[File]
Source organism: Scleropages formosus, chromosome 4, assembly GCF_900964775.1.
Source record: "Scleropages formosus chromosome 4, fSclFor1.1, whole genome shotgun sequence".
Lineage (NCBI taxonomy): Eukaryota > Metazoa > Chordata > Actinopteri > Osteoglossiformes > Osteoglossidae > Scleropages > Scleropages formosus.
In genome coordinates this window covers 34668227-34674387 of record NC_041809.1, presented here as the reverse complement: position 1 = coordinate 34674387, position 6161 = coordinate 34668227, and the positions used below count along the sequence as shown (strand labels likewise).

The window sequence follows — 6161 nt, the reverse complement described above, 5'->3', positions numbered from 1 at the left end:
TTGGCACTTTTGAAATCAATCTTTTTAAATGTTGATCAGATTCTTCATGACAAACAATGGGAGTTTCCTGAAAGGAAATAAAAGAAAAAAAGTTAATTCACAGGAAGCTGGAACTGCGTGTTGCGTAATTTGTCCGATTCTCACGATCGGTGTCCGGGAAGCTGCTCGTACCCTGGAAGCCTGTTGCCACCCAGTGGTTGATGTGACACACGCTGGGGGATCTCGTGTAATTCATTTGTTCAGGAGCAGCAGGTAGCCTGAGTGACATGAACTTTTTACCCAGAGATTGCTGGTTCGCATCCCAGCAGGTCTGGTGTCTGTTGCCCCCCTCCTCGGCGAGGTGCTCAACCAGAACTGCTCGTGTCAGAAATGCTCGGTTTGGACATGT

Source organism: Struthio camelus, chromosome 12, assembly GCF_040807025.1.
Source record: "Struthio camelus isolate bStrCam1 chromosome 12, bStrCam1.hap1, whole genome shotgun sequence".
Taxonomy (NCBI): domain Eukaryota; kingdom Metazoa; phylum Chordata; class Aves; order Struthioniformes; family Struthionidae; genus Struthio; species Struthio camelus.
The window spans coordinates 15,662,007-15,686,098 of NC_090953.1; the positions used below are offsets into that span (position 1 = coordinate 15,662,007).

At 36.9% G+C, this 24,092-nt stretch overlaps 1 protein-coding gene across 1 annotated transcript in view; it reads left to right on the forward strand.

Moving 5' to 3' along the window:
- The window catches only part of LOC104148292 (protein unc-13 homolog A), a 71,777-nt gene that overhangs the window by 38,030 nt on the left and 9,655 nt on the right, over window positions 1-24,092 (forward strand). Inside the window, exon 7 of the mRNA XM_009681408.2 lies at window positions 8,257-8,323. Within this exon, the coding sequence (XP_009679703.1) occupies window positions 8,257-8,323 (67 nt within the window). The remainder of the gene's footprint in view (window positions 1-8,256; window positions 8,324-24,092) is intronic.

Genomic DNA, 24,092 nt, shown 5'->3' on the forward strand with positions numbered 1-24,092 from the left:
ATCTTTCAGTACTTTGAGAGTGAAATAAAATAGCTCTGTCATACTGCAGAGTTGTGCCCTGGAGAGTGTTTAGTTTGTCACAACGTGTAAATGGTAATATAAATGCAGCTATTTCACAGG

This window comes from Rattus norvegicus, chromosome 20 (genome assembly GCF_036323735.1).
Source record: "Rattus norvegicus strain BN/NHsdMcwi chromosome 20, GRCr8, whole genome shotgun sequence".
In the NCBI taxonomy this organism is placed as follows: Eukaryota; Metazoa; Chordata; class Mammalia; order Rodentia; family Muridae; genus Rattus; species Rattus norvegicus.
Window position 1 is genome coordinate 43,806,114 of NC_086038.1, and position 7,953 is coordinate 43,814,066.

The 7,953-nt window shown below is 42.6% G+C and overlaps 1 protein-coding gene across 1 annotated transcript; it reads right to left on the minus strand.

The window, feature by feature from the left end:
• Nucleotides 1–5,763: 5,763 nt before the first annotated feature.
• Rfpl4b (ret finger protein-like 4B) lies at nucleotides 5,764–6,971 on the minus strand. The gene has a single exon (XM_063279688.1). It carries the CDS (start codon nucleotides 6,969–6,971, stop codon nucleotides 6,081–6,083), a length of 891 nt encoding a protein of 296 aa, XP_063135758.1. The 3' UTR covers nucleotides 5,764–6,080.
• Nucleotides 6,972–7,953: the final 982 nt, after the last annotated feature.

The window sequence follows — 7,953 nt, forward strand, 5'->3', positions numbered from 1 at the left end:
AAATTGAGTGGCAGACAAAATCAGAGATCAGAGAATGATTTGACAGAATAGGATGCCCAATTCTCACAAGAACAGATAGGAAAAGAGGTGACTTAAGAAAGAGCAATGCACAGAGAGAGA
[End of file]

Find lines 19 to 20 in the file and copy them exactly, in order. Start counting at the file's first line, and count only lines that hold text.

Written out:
Window position 1 is genome coordinate 43,806,114 of NC_086038.1, and position 7,953 is coordinate 43,814,066.

The 7,953-nt window shown below is 42.6% G+C and overlaps 1 protein-coding gene across 1 annotated transcript; it reads right to left on the minus strand.